HOME > Contacts >  Meet The Experts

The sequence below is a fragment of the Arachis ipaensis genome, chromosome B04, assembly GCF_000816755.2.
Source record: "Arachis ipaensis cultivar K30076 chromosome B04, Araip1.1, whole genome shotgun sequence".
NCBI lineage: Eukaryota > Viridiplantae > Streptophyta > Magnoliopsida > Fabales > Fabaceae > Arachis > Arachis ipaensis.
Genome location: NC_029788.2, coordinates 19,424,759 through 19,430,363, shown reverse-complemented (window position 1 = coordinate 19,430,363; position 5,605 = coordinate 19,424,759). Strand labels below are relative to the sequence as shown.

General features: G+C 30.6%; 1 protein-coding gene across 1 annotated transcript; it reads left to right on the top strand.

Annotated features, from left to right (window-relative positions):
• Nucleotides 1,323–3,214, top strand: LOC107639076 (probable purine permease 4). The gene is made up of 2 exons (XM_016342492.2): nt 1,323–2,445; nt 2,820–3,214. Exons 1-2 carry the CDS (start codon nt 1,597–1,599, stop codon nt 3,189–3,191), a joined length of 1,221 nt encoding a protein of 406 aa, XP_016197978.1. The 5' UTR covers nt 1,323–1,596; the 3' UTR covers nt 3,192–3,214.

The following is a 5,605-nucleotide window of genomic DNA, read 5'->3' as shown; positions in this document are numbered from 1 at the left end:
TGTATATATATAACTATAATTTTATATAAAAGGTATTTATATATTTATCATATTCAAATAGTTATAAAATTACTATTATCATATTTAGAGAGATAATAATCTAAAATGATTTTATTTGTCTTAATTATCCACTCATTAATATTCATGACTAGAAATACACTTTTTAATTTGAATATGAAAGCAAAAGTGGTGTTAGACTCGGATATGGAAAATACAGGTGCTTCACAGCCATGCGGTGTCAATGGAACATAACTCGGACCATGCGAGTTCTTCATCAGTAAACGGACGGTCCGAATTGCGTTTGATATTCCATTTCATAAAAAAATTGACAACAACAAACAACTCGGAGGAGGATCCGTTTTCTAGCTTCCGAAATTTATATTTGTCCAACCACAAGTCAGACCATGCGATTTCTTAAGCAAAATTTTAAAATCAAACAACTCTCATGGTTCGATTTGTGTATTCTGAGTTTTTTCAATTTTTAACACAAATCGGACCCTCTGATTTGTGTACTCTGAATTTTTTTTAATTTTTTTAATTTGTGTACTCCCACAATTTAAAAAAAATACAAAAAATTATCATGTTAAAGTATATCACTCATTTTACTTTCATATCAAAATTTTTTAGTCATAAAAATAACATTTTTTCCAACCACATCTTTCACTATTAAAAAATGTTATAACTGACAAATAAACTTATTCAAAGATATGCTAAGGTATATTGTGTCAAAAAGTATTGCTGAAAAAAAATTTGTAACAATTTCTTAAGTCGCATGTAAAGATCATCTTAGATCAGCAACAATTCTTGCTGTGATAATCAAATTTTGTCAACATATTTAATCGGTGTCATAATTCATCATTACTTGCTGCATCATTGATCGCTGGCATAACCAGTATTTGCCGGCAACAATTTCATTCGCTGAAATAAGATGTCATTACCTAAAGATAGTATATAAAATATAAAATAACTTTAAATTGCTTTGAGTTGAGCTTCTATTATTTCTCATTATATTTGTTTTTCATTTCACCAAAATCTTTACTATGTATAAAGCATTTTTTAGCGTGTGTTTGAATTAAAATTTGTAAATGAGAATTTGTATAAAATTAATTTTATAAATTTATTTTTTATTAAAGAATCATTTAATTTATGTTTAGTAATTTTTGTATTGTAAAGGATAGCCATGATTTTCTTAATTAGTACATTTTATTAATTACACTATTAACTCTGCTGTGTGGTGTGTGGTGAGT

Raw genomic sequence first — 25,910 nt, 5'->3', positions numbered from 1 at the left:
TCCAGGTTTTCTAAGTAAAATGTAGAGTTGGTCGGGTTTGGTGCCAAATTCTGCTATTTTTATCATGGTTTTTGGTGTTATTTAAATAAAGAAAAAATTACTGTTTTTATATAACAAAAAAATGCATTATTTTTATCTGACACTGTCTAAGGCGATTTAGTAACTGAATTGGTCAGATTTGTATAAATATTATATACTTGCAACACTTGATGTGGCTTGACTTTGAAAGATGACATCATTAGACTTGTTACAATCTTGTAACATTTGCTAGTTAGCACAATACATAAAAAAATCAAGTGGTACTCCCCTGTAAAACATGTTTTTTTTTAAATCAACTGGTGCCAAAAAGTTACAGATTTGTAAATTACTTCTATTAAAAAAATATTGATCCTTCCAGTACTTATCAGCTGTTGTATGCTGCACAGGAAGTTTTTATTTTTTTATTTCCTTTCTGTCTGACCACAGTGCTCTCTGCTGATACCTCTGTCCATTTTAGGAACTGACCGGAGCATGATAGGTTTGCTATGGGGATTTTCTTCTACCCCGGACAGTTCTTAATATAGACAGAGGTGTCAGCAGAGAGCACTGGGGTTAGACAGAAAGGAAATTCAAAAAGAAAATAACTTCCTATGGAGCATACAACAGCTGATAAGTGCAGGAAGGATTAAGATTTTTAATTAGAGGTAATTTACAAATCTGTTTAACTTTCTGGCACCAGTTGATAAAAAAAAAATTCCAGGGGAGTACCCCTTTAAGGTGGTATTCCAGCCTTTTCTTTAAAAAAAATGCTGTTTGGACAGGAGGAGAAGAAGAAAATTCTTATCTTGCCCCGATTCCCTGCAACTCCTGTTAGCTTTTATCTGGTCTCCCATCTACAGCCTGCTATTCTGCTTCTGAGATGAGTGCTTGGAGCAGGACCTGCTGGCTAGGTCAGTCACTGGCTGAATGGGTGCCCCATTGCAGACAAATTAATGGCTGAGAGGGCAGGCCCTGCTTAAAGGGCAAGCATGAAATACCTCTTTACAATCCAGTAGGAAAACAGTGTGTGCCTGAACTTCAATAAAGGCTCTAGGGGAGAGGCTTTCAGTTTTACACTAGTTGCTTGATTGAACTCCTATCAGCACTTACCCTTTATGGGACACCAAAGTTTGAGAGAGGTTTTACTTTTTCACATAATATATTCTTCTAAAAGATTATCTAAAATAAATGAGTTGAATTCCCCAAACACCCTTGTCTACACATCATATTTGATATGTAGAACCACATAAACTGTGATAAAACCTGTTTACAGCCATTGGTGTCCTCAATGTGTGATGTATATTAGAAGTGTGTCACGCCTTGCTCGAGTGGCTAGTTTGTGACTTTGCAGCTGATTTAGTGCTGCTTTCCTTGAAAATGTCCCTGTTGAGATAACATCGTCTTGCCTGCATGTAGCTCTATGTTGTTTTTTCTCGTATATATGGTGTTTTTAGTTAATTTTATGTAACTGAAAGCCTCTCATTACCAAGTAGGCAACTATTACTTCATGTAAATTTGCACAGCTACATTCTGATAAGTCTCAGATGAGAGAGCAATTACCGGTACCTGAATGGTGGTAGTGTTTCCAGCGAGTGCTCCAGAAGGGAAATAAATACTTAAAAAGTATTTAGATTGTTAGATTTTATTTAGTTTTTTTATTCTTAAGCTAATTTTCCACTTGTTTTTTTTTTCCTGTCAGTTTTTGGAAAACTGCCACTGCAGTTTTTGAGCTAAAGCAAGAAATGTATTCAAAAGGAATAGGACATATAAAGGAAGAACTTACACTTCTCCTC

Meet The Experts